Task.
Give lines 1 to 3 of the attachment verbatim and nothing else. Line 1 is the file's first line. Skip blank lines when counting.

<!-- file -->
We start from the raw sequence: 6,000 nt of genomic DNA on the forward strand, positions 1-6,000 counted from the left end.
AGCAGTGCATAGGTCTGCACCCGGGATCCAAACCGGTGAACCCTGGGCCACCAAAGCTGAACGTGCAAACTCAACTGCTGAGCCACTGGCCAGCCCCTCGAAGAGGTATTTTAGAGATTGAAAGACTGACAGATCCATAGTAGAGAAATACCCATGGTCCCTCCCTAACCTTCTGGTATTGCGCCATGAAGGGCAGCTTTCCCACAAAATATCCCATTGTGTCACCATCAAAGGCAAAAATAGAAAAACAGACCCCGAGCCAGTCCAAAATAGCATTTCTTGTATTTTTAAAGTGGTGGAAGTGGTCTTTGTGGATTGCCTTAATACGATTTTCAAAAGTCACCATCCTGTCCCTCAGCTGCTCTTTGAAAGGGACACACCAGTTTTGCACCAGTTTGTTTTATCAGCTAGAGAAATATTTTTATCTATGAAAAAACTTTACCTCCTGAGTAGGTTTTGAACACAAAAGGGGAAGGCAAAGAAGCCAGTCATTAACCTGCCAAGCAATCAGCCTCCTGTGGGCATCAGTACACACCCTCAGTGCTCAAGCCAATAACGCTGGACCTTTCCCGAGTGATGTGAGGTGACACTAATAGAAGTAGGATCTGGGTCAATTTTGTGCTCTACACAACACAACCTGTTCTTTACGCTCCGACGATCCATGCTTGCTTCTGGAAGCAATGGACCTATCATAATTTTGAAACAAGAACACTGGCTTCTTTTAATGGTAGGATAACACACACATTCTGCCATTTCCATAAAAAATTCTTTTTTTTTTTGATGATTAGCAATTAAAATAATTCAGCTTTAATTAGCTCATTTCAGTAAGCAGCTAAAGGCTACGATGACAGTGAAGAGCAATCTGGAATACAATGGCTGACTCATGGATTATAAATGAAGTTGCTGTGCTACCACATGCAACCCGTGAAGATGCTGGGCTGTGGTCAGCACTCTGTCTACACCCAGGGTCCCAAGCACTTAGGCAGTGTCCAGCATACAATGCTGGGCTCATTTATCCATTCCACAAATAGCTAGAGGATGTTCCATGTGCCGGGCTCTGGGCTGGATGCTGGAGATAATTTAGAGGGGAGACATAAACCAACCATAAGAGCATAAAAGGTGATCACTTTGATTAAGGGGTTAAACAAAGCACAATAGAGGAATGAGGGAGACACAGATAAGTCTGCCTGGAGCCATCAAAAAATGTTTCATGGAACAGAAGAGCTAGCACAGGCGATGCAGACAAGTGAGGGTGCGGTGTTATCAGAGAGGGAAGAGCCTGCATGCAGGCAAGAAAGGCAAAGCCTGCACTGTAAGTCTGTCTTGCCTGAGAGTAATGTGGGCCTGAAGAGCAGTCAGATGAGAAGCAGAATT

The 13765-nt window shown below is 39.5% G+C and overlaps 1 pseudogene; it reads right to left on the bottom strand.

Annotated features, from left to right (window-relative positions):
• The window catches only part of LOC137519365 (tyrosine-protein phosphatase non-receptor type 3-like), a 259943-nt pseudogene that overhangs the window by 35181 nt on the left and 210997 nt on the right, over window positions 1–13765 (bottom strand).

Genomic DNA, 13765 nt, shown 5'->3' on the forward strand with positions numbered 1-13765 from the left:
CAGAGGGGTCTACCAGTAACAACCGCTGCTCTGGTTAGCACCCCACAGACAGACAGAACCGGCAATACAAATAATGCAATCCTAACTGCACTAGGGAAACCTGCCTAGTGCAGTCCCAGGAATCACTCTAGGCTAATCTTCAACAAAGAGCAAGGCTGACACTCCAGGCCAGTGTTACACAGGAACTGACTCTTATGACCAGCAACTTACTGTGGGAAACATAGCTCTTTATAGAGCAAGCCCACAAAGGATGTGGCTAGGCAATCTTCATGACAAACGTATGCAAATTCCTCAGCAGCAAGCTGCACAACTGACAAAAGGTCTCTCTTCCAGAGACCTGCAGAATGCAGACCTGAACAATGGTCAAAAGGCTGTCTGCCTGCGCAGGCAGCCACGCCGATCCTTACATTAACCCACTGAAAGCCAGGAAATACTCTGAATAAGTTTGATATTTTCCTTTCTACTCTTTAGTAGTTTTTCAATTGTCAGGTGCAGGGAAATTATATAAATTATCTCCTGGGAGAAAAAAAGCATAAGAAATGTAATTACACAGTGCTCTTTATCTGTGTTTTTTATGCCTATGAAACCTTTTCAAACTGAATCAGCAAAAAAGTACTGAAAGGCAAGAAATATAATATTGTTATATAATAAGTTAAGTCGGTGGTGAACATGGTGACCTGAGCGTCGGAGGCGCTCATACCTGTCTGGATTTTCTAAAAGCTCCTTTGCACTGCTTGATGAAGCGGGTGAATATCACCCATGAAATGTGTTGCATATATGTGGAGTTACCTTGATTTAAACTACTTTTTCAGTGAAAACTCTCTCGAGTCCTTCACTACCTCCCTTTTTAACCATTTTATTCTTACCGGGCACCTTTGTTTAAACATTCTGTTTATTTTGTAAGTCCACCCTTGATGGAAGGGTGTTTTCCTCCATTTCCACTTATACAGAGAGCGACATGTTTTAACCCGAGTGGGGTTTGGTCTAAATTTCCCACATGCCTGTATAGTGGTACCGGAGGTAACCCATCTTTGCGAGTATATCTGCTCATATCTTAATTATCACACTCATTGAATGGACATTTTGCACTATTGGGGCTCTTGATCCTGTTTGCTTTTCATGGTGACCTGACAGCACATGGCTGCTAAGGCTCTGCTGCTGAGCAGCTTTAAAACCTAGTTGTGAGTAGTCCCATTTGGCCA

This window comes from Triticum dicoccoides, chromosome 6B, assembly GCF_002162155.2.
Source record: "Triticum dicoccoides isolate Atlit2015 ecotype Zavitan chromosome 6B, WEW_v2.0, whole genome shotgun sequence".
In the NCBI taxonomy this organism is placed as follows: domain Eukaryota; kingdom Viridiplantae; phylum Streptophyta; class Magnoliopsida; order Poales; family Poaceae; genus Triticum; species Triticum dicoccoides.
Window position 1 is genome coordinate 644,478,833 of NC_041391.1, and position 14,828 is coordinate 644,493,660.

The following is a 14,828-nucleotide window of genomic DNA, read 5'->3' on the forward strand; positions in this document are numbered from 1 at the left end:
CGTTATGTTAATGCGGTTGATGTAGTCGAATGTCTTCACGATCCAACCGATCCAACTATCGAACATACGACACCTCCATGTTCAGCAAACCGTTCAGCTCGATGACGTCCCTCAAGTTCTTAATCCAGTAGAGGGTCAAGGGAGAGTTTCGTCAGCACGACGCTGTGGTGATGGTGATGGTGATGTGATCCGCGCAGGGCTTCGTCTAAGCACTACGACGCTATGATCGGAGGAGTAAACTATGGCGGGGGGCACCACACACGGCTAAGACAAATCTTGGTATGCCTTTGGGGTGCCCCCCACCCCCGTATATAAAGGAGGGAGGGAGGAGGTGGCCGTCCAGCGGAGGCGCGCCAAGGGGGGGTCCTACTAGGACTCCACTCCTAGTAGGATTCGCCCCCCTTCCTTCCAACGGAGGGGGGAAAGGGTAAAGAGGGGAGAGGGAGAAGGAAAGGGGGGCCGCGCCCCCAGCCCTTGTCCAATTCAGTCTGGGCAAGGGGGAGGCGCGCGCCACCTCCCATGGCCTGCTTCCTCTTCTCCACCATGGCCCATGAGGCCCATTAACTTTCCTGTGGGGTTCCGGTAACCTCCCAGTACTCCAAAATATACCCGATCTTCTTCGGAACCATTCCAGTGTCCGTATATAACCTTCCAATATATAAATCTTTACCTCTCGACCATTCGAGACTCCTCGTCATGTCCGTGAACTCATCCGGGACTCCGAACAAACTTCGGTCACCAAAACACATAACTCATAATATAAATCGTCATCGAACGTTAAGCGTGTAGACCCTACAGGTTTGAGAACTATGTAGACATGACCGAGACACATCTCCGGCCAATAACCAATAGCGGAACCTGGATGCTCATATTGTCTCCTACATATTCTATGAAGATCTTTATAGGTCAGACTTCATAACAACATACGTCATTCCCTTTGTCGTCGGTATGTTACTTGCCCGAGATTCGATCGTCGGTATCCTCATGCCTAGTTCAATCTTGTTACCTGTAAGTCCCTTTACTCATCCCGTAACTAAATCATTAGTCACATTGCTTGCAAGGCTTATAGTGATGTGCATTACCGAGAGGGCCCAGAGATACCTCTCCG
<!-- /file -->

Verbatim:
We start from the raw sequence: 6,000 nt of genomic DNA on the forward strand, positions 1-6,000 counted from the left end.
AGCAGTGCATAGGTCTGCACCCGGGATCCAAACCGGTGAACCCTGGGCCACCAAAGCTGAACGTGCAAACTCAACTGCTGAGCCACTGGCCAGCCCCTCGAAGAGGTATTTTAGAGATTGAAAGACTGACAGATCCATAGTAGAGAAATACCCATGGTCCCTCCCTAACCTTCTGGTATTGCGCCATGAAGGGCAGCTTTCCCACAAAATATCCCATTGTGTCACCATCAAAGGCAAAAATAGAAAAACAGACCCCGAGCCAGTCCAAAATAGCATTTCTTGTATTTTTAAAGTGGTGGAAGTGGTCTTTGTGGATTGCCTTAATACGATTTTCAAAAGTCACCATCCTGTCCCTCAGCTGCTCTTTGAAAGGGACACACCAGTTTTGCACCAGTTTGTTTTATCAGCTAGAGAAATATTTTTATCTATGAAAAAACTTTACCTCCTGAGTAGGTTTTGAACACAAAAGGGGAAGGCAAAGAAGCCAGTCATTAACCTGCCAAGCAATCAGCCTCCTGTGGGCATCAGTACACACCCTCAGTGCTCAAGCCAATAACGCTGGACCTTTCCCGAGTGATGTGAGGTGACACTAATAGAAGTAGGATCTGGGTCAATTTTGTGCTCTACACAACACAACCTGTTCTTTACGCTCCGACGATCCATGCTTGCTTCTGGAAGCAATGGACCTATCATAATTTTGAAACAAGAACACTGGCTTCTTTTAATGGTAGGATAACACACACATTCTGCCATTTCCATAAAAAATTCTTTTTTTTTTTGATGATTAGCAATTAAAATAATTCAGCTTTAATTAGCTCATTTCAGTAAGCAGCTAAAGGCTACGATGACAGTGAAGAGCAATCTGGAATACAATGGCTGACTCATGGATTATAAATGAAGTTGCTGTGCTACCACATGCAACCCGTGAAGATGCTGGGCTGTGGTCAGCACTCTGTCTACACCCAGGGTCCCAAGCACTTAGGCAGTGTCCAGCATACAATGCTGGGCTCATTTATCCATTCCACAAATAGCTAGAGGATGTTCCATGTGCCGGGCTCTGGGCTGGATGCTGGAGATAATTTAGAGGGGAGACATAAACCAACCATAAGAGCATAAAAGGTGATCACTTTGATTAAGGGGTTAAACAAAGCACAATAGAGGAATGAGGGAGACACAGATAAGTCTGCCTGGAGCCATCAAAAAATGTTTCATGGAACAGAAGAGCTAGCACAGGCGATGCAGACAAGTGAGGGTGCGGTGTTATCAGAGAGGGAAGAGCCTGCATGCAGGCAAGAAAGGCAAAGCCTGCACTGTAAGTCTGTCTTGCCTGAGAGTAATGTGGGCCTGAAGAGCAGTCAGATGAGAAGCAGAATT

The 13765-nt window shown below is 39.5% G+C and overlaps 1 pseudogene; it reads right to left on the bottom strand.